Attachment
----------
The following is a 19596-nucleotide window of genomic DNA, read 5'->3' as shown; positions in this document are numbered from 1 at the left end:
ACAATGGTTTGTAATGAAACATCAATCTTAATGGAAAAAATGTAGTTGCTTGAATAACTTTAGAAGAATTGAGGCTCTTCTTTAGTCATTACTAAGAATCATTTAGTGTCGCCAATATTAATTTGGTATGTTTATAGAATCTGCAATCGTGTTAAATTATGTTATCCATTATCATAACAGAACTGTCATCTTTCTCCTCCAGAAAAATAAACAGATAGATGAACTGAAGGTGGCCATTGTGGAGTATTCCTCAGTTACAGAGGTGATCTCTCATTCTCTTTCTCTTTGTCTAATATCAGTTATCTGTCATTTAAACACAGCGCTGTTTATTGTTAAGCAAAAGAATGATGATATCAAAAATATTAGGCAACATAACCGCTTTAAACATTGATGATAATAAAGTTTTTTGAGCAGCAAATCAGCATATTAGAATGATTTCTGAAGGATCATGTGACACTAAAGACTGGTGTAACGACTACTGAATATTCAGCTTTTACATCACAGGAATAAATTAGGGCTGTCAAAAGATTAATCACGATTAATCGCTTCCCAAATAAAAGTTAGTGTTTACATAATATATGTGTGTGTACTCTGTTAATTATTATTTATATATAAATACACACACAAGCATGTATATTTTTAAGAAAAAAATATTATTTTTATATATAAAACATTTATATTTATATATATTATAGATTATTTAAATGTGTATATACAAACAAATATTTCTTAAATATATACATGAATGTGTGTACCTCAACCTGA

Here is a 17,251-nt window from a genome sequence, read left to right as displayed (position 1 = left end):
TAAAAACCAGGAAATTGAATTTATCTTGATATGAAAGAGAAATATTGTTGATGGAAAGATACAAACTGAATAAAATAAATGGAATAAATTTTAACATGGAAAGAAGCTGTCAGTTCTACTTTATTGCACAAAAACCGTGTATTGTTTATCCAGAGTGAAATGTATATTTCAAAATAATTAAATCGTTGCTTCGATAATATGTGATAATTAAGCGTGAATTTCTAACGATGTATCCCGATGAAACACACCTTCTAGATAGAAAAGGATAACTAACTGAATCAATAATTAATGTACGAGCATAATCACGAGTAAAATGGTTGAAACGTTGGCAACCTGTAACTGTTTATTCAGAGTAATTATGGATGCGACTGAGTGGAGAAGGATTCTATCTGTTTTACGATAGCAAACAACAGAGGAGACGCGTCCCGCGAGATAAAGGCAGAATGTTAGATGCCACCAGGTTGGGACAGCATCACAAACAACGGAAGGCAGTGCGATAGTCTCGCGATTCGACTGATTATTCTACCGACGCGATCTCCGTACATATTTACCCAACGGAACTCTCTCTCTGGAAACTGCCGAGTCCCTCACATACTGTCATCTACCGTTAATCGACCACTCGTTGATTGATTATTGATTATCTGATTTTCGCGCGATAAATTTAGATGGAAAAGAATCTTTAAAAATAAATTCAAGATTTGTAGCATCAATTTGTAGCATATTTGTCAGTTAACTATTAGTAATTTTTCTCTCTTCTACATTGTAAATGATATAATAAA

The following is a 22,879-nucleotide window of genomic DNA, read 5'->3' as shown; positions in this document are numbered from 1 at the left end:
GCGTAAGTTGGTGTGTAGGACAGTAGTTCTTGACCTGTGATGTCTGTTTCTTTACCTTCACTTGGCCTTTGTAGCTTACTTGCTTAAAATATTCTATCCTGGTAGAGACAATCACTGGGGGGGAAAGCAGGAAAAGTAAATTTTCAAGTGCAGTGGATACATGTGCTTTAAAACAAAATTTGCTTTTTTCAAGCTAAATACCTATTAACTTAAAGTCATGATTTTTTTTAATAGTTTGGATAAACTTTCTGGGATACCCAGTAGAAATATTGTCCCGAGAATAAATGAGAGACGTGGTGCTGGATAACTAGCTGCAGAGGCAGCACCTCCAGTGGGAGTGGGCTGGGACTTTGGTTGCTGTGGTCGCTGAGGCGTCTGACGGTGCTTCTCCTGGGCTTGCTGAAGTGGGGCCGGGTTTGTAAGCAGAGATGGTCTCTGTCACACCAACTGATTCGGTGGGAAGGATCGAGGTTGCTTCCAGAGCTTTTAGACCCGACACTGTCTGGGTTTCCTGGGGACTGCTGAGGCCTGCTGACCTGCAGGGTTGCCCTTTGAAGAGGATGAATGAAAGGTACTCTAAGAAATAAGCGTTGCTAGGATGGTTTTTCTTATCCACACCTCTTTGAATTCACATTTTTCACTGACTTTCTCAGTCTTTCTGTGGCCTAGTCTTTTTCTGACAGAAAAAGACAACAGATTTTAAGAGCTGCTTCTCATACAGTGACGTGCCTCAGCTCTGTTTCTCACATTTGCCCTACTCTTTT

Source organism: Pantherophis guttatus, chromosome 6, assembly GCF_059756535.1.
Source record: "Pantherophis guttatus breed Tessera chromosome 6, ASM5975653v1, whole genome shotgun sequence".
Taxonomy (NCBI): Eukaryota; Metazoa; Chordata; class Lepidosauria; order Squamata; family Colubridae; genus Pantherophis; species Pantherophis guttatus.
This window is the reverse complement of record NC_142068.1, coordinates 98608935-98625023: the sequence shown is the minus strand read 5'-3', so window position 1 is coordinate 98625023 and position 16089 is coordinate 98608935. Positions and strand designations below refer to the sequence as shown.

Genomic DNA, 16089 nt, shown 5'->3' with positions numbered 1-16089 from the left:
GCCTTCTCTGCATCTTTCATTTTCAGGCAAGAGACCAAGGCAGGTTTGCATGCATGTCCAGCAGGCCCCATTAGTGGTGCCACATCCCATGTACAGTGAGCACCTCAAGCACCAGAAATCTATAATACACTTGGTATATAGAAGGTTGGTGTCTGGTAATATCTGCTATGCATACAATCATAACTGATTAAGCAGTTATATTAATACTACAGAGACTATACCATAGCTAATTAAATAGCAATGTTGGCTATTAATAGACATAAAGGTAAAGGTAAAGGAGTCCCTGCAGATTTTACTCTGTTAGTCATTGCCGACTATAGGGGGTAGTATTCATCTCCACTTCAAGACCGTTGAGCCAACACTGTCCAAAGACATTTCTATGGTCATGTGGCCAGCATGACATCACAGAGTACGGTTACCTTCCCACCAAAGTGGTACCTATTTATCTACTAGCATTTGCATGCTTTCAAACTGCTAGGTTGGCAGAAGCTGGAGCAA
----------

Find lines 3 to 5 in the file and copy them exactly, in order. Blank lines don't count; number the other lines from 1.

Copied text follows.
Here is a 17,251-nt window from a genome sequence, read left to right as displayed (position 1 = left end):
TAAAAACCAGGAAATTGAATTTATCTTGATATGAAAGAGAAATATTGTTGATGGAAAGATACAAACTGAATAAAATAAATGGAATAAATTTTAACATGGAAAGAAGCTGTCAGTTCTACTTTATTGCACAAAAACCGTGTATTGTTTATCCAGAGTGAAATGTATATTTCAAAATAATTAAATCGTTGCTTCGATAATATGTGATAATTAAGCGTGAATTTCTAACGATGTATCCCGATGAAACACACCTTCTAGATAGAAAAGGATAACTAACTGAATCAATAATTAATGTACGAGCATAATCACGAGTAAAATGGTTGAAACGTTGGCAACCTGTAACTGTTTATTCAGAGTAATTATGGATGCGACTGAGTGGAGAAGGATTCTATCTGTTTTACGATAGCAAACAACAGAGGAGACGCGTCCCGCGAGATAAAGGCAGAATGTTAGATGCCACCAGGTTGGGACAGCATCACAAACAACGGAAGGCAGTGCGATAGTCTCGCGATTCGACTGATTATTCTACCGACGCGATCTCCGTACATATTTACCCAACGGAACTCTCTCTCTGGAAACTGCCGAGTCCCTCACATACTGTCATCTACCGTTAATCGACCACTCGTTGATTGATTATTGATTATCTGATTTTCGCGCGATAAATTTAGATGGAAAAGAATCTTTAAAAATAAATTCAAGATTTGTAGCATCAATTTGTAGCATATTTGTCAGTTAACTATTAGTAATTTTTCTCTCTTCTACATTGTAAATGATATAATAAA

The following is a 22,879-nucleotide window of genomic DNA, read 5'->3' as shown; positions in this document are numbered from 1 at the left end: